Superhydrophobic coatings repel liquids by trapping air inside microscopic surface textures. However, the resulting composite interface is prone to collapse under external pressure. Nanometer-size textures should facilitate more resilient coatings owing to geometry and confinement effects at the nanoscale. Here, we use in situ x-ray diffraction to study the collapse of the superhydrophobic state in arrays of approximate to 20 nm-wide silicon textures with cylindrical, conical, and linear features defined by block-copolymer self-assembly and plasma etching. We reveal that the superhydrophobic state vanishes above critical pressures which depend on texture shape and size. This phenomenon is irreversible for all but the conical surface textures which exhibit a spontaneous, partial reappearance of the trapped gas phase upon liquid depressurization. This process is influenced by the kinetics of gas-liquid exchange.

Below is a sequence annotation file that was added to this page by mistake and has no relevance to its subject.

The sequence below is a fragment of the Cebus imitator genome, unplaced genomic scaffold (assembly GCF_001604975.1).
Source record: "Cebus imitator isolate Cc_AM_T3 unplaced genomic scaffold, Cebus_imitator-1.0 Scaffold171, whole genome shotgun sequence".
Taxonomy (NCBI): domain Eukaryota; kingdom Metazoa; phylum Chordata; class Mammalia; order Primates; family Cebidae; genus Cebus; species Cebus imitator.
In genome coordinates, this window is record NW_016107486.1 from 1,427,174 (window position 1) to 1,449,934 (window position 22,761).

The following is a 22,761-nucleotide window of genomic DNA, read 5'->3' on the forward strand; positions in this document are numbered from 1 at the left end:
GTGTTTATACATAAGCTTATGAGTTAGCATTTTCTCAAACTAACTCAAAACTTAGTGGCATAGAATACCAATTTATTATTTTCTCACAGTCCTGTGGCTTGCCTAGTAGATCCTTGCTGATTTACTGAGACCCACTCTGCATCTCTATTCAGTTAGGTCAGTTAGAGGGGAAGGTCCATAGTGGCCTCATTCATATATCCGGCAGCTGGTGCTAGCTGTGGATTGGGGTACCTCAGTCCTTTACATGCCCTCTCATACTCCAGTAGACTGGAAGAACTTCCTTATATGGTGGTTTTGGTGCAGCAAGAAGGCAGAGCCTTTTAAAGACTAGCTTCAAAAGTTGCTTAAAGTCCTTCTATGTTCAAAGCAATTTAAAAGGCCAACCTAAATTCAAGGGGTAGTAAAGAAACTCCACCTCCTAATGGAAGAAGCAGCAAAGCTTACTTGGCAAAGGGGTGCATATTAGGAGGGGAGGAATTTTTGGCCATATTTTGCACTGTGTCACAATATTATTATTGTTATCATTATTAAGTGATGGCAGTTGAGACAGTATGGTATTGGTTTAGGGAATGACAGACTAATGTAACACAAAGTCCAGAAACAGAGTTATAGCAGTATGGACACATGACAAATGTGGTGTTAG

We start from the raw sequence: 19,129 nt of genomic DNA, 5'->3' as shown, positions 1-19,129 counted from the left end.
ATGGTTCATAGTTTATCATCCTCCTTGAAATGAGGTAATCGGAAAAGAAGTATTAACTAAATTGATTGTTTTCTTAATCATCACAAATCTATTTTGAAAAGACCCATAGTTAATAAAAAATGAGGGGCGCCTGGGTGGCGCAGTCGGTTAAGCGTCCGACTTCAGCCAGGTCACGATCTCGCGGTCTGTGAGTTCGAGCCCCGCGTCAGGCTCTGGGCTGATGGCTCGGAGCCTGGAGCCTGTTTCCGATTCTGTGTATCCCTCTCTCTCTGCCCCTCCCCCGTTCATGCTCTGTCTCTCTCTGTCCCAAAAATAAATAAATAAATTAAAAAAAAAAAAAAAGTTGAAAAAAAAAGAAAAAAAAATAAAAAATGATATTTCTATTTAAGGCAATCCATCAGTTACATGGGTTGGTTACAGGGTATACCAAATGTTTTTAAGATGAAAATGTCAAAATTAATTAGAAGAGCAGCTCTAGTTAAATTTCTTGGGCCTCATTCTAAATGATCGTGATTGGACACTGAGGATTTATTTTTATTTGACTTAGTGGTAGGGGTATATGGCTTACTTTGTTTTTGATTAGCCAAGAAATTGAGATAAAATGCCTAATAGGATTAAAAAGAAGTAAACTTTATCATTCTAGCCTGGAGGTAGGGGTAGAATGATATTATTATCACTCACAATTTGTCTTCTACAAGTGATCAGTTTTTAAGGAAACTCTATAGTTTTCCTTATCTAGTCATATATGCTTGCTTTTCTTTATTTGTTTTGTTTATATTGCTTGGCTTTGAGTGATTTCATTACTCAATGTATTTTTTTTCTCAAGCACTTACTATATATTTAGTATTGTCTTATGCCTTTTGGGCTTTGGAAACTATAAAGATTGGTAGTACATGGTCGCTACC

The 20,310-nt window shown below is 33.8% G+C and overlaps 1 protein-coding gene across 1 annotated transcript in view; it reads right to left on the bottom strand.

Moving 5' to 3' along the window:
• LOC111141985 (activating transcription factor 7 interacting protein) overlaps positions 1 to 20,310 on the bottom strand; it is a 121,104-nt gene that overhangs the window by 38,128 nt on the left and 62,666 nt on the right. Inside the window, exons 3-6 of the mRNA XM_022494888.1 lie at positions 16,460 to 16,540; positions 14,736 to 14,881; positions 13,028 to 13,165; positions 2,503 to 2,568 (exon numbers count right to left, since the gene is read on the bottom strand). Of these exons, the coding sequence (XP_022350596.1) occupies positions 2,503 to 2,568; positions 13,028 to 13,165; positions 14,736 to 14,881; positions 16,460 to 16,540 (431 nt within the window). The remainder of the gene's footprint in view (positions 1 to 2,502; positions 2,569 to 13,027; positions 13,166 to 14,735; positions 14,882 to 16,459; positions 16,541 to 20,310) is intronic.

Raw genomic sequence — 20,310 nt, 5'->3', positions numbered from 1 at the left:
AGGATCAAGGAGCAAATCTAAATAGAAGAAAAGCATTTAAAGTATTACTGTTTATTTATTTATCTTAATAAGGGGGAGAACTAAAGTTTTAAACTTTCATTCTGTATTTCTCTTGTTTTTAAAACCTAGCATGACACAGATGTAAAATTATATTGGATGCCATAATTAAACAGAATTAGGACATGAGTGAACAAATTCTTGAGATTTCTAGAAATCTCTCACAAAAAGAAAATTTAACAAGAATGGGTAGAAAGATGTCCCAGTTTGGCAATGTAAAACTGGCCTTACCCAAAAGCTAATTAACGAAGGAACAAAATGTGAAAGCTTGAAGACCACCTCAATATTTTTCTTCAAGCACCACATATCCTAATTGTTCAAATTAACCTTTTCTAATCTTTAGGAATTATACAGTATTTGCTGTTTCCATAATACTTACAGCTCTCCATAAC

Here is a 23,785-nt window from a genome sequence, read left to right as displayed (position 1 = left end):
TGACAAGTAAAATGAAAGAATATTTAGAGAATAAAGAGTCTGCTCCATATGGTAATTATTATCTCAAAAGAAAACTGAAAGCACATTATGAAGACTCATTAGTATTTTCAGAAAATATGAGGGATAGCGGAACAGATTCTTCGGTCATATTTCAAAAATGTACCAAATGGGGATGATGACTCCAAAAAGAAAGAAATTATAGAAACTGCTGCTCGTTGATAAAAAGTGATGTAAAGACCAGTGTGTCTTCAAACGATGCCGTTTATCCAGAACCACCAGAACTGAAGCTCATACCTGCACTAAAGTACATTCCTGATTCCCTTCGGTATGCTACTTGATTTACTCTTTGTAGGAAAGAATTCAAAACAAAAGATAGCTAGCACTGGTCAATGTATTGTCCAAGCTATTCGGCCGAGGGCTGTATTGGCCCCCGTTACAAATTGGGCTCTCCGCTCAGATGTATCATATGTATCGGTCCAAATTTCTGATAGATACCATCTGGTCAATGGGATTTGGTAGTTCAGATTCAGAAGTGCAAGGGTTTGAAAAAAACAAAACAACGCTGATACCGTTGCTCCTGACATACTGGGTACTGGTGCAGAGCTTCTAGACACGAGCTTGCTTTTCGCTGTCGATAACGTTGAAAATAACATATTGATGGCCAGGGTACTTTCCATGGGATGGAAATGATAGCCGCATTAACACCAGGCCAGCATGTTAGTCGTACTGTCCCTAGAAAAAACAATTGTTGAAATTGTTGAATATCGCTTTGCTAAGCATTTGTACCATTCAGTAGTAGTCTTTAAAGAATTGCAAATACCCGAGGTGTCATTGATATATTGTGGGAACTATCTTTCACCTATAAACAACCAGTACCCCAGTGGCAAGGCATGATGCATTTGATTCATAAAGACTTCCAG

Collapse and Reversibility of the Superhydrophobic State on Nanotextured Surfaces / Antonio, Checco; Benjamin M., Ocko; Atikur, Rahman; Charles T., Black; Mykola, Tasinkevych; Giacomello, Alberto; Siegfried, Dietrich. - In: PHYSICAL REVIEW LETTERS. - ISSN 0031-9007. - 112:21(2014), p. 216101. [10.1103/physrevlett.112.216101]